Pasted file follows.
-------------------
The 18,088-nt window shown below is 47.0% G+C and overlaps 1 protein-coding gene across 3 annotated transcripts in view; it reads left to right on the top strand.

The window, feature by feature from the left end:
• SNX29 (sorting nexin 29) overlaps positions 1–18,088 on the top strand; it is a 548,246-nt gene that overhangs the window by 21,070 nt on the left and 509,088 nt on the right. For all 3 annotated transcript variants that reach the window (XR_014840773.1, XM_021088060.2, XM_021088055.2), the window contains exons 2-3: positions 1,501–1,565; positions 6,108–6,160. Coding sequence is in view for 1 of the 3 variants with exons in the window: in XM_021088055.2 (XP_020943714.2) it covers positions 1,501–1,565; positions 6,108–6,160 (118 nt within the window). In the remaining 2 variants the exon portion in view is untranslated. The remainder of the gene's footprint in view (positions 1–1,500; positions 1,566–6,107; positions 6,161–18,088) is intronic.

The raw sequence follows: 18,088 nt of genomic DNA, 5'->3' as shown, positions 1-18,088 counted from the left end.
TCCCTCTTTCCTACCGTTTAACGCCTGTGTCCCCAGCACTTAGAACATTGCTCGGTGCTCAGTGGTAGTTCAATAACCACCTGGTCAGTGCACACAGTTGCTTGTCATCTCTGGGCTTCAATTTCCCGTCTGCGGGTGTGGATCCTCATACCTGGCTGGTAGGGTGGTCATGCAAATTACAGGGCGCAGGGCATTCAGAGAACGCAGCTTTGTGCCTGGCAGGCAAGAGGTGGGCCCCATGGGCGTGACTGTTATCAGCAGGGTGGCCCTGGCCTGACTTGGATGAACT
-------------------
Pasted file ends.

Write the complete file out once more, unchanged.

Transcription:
The 18,088-nt window shown below is 47.0% G+C and overlaps 1 protein-coding gene across 3 annotated transcripts in view; it reads left to right on the top strand.

The window, feature by feature from the left end:
• SNX29 (sorting nexin 29) overlaps positions 1–18,088 on the top strand; it is a 548,246-nt gene that overhangs the window by 21,070 nt on the left and 509,088 nt on the right. For all 3 annotated transcript variants that reach the window (XR_014840773.1, XM_021088060.2, XM_021088055.2), the window contains exons 2-3: positions 1,501–1,565; positions 6,108–6,160. Coding sequence is in view for 1 of the 3 variants with exons in the window: in XM_021088055.2 (XP_020943714.2) it covers positions 1,501–1,565; positions 6,108–6,160 (118 nt within the window). In the remaining 2 variants the exon portion in view is untranslated. The remainder of the gene's footprint in view (positions 1–1,500; positions 1,566–6,107; positions 6,161–18,088) is intronic.

The raw sequence follows: 18,088 nt of genomic DNA, 5'->3' as shown, positions 1-18,088 counted from the left end.
TCCCTCTTTCCTACCGTTTAACGCCTGTGTCCCCAGCACTTAGAACATTGCTCGGTGCTCAGTGGTAGTTCAATAACCACCTGGTCAGTGCACACAGTTGCTTGTCATCTCTGGGCTTCAATTTCCCGTCTGCGGGTGTGGATCCTCATACCTGGCTGGTAGGGTGGTCATGCAAATTACAGGGCGCAGGGCATTCAGAGAACGCAGCTTTGTGCCTGGCAGGCAAGAGGTGGGCCCCATGGGCGTGACTGTTATCAGCAGGGTGGCCCTGGCCTGACTTGGATGAACT